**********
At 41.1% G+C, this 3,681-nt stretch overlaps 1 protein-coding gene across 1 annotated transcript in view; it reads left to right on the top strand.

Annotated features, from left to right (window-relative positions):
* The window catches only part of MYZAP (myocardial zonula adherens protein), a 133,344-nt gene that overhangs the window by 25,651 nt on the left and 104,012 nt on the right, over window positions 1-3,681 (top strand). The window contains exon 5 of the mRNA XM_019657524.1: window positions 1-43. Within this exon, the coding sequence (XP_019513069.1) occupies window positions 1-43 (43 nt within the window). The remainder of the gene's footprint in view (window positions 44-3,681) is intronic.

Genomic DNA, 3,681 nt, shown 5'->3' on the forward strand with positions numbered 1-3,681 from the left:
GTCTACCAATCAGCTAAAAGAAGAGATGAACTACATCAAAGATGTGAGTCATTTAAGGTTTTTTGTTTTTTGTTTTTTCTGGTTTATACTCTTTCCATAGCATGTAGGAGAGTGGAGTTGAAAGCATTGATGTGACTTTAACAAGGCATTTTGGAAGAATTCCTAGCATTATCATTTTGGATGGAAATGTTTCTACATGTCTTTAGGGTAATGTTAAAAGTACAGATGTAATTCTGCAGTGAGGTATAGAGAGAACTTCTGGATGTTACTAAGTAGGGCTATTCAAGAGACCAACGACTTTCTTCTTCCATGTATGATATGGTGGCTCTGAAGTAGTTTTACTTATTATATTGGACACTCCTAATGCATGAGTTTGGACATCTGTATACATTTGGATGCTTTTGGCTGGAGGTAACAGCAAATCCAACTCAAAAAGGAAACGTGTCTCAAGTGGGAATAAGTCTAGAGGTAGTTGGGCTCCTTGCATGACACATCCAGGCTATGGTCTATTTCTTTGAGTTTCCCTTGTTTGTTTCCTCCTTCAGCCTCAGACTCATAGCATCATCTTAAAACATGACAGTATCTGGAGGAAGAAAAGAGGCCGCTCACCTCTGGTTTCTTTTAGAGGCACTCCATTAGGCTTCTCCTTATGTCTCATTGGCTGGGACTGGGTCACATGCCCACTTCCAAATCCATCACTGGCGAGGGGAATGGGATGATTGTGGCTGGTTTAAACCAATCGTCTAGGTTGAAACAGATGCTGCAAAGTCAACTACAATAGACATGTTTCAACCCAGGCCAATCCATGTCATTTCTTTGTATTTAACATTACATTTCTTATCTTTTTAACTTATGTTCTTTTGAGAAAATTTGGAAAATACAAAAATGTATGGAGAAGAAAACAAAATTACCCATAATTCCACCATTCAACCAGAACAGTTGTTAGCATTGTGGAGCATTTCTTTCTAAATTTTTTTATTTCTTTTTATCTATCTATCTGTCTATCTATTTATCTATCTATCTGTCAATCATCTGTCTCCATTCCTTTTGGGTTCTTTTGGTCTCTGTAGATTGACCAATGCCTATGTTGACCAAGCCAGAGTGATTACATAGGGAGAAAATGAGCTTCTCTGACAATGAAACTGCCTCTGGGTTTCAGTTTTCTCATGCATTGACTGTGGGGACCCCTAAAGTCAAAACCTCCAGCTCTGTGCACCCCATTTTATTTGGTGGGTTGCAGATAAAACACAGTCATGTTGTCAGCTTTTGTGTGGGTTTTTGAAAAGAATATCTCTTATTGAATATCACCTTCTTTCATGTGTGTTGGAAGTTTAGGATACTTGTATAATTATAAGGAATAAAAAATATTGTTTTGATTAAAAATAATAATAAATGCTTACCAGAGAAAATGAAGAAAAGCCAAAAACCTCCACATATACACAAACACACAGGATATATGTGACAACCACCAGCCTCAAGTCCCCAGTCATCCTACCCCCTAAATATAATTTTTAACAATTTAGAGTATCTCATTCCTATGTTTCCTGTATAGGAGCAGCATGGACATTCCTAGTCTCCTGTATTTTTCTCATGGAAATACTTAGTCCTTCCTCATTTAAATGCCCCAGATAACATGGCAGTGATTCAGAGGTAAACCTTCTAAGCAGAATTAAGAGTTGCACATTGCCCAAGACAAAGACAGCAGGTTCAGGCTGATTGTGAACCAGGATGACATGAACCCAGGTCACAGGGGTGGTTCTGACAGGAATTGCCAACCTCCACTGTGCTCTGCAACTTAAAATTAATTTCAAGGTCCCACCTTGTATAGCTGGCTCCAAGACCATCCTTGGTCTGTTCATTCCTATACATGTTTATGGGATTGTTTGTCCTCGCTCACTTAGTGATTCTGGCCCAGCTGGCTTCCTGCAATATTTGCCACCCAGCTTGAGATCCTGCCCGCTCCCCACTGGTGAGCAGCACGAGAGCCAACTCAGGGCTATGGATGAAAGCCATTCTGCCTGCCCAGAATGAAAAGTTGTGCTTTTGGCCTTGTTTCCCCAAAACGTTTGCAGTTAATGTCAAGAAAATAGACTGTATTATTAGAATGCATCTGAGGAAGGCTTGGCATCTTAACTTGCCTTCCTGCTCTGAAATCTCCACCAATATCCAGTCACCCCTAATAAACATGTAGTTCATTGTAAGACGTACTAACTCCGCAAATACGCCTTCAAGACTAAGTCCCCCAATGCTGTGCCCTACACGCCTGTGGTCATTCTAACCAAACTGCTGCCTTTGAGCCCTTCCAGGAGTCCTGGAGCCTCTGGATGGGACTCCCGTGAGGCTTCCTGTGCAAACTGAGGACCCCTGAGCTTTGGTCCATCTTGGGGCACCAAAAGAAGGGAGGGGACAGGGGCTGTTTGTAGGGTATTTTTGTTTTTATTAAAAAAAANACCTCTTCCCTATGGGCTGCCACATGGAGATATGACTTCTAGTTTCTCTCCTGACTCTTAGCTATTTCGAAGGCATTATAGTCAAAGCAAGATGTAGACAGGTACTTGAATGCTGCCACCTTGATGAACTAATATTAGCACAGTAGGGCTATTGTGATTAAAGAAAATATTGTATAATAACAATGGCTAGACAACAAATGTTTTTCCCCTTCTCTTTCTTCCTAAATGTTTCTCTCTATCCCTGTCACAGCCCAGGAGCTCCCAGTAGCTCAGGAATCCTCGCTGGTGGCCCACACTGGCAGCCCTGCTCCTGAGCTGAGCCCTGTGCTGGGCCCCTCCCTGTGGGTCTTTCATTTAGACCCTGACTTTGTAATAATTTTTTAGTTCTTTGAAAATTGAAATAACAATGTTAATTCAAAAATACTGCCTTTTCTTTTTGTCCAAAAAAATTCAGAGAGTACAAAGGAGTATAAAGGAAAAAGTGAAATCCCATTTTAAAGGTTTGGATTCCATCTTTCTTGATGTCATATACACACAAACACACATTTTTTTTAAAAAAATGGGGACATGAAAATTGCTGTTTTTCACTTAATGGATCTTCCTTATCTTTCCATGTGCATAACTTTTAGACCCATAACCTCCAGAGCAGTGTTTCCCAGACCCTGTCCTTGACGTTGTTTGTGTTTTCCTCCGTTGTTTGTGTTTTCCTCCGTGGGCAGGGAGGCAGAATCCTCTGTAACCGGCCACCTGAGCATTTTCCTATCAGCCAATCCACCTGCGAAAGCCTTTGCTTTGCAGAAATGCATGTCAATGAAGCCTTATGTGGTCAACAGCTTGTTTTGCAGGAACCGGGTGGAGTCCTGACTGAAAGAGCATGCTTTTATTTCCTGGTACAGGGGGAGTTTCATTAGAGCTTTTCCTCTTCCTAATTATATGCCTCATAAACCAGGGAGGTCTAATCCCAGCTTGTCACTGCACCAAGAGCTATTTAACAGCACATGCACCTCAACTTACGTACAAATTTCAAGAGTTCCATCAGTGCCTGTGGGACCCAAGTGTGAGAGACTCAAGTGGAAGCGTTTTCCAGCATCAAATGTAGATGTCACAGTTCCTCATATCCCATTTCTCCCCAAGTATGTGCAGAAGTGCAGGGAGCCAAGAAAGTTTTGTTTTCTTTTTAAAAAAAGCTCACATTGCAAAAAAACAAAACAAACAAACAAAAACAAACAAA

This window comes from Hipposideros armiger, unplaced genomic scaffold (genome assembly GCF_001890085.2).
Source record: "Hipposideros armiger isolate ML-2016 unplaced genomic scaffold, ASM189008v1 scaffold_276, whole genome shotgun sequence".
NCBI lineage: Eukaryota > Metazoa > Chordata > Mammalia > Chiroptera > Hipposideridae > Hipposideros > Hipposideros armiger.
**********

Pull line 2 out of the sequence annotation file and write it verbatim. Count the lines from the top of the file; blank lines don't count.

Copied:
Annotated features, from left to right (window-relative positions):